The highly endangered — but making a strong comeback — California Condor is a frequent visitor to the Tehachapi Mountains. Local residents get unforgettable views of this giant bird from time to time, and the past two weeks have provided exceptional Condor sightings.

Several Tehachapi News readers were kind enough to call my attention to the presence of California Condors (Gymnogyps californianus) in the area, including Erica Schlosser, who was the first to report that her family had seen the enormous birds near their home in the mountains south of Highline Road on Aug. 30, and she took some photos of them in flight.

Thanks to Erica's tip, I went looking for them and spotted several of them circling and then descending to down to land, perhaps to feed on a deer or elk carcass in the area. I told some of my dearest friends, Kerri and Chris Esten, to keep an eye out for them, since they live in the same area.

They didn't have to wait long. On Sept. 1, Chris heard a lot of noise on their roof at about 9 a.m., thought it was ravens and yelled at them. Then Kerri noticed their cat running inside the house from one end to the other, looking outside. Kerri got up to see what the cat was looking at, and there in the yard were the biggest, and formerly the rarest, birds in North America.

More and more California Condors appeared, until there were at least 38 birds in their yard, on the roof, walking on their vehicles, perched on lawn furniture and drinking from an automatic livestock waterer that is kept out for wildlife.

The birds managed to break the water fixture, leaving water spraying all over the yard, so the delighted birds decided to use the spray as a shower and they took baths. Later they extended their enormous wings to dry them in the sun.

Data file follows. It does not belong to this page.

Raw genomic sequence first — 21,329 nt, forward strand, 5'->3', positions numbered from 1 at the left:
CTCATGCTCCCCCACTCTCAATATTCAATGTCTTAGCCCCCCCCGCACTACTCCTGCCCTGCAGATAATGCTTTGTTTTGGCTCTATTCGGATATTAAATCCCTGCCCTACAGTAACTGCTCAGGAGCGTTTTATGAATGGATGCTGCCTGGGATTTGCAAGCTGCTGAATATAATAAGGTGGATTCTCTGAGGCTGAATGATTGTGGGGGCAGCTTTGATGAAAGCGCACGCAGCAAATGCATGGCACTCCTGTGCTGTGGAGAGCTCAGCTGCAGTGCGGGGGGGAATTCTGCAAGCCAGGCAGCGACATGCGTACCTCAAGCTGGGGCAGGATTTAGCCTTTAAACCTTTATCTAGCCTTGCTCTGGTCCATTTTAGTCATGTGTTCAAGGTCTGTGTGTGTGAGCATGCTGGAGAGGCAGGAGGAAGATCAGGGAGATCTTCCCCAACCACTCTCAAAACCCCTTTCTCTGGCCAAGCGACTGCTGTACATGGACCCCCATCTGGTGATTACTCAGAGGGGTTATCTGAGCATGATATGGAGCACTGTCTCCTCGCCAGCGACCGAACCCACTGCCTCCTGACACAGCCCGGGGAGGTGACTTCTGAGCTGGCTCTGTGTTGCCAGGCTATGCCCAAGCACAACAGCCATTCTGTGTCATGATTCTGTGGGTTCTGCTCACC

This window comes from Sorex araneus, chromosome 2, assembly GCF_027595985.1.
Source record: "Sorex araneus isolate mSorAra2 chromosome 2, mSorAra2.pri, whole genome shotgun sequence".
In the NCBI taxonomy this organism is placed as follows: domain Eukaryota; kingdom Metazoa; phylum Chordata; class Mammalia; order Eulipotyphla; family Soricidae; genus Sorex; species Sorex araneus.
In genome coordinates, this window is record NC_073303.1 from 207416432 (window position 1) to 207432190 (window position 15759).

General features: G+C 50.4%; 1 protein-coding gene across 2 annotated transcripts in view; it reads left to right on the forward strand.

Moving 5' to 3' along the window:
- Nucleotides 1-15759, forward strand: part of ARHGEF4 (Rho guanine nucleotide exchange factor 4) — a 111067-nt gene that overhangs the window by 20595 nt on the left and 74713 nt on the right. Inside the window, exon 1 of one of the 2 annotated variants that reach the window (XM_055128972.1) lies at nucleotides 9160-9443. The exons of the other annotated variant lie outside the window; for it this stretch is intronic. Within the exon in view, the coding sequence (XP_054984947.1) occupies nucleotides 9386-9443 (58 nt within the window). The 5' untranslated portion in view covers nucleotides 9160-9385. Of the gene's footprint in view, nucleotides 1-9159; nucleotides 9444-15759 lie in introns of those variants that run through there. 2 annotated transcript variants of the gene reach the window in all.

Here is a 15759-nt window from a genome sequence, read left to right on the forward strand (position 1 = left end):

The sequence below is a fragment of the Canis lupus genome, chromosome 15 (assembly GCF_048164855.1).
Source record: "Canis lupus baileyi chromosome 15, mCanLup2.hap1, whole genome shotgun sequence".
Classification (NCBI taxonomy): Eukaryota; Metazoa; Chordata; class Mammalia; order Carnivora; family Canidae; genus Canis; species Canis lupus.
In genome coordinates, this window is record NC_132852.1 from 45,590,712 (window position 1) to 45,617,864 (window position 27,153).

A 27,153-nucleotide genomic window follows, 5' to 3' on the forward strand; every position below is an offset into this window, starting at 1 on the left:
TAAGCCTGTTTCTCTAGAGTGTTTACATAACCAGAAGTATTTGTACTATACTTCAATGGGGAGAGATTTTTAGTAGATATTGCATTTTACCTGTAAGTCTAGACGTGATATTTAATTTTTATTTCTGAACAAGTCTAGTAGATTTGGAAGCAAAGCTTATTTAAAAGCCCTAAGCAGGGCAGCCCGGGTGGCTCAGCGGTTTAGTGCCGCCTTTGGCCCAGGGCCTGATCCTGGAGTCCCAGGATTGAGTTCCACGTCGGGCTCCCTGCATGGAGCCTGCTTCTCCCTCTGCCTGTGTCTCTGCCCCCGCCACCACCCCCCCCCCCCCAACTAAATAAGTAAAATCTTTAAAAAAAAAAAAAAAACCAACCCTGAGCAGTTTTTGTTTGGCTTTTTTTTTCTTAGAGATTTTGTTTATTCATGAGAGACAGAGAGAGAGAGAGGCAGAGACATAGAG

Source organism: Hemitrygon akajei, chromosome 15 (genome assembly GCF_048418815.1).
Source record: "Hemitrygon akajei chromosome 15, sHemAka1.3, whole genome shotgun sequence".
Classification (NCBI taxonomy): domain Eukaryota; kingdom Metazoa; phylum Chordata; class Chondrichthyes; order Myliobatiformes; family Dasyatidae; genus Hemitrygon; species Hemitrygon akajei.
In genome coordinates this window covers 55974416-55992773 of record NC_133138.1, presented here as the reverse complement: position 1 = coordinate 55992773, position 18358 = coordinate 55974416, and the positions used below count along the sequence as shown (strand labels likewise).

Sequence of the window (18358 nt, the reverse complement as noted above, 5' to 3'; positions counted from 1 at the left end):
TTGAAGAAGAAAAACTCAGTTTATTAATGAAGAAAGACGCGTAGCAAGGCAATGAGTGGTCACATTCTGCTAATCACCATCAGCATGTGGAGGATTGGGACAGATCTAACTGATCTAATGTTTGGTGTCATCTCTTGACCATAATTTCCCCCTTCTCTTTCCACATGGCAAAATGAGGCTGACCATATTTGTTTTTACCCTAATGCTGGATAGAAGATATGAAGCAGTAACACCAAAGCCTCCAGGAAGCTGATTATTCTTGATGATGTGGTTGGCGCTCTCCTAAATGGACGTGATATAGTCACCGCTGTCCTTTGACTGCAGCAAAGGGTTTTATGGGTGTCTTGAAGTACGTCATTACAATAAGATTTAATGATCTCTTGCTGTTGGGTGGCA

Judging by the photos that Kerri took, some of the birds appear to have recently gorged themselves, since they have distended crops. Their leisurely behavior, lounging around for much of the day, also seems more indicative of satiated rather than hungry birds.

And when they left, Kerri notes that they trotted — or perhaps waddled off — walking up the hill away from their house. That is another behavior typical of Condors with their bellies full: they'll spend a lot of time on the ground, and then walk up a hillside so that they can launch themselves from a high vantage point to get airborne more easily.

Many of the birds stayed in the area, because on Sept. 6, John King III reported two dozen of them feeding on Hidden Canyon Drive in Golden Hills. On Sept. 9, Stacey Herrera in Stallion Springs saw and photographed eight different tagged California Condors flying over her family's house.

So these iconic birds continue to forage in the Tehachapi Mountains. Seeing them, either on the wing or on the ground, really is a remarkable and impressive sight. They can be somewhat destructive, since their bills are like very sharp pruning shears.

Kerri notes that the mob of Condors at her house scratched her new car, tried to eat the windshield wipers (an odd but familiar Condor trait), picked at the gasket to the car's sunroof and broke the watering bucket. However, Kerri is quick to point out that she and Chris consider it a small price to pay for the magical experience of hosting a crowd of Condors for the day. These free-flying, hulking birds had never visited their house before and might never again, so they savored the experience.

Keep your eyes open, for our skies are home to some giant prehistoric birds. . .

Have a good week.

Jon Hammond has written for Tehachapi News for more than 30 years. Send email to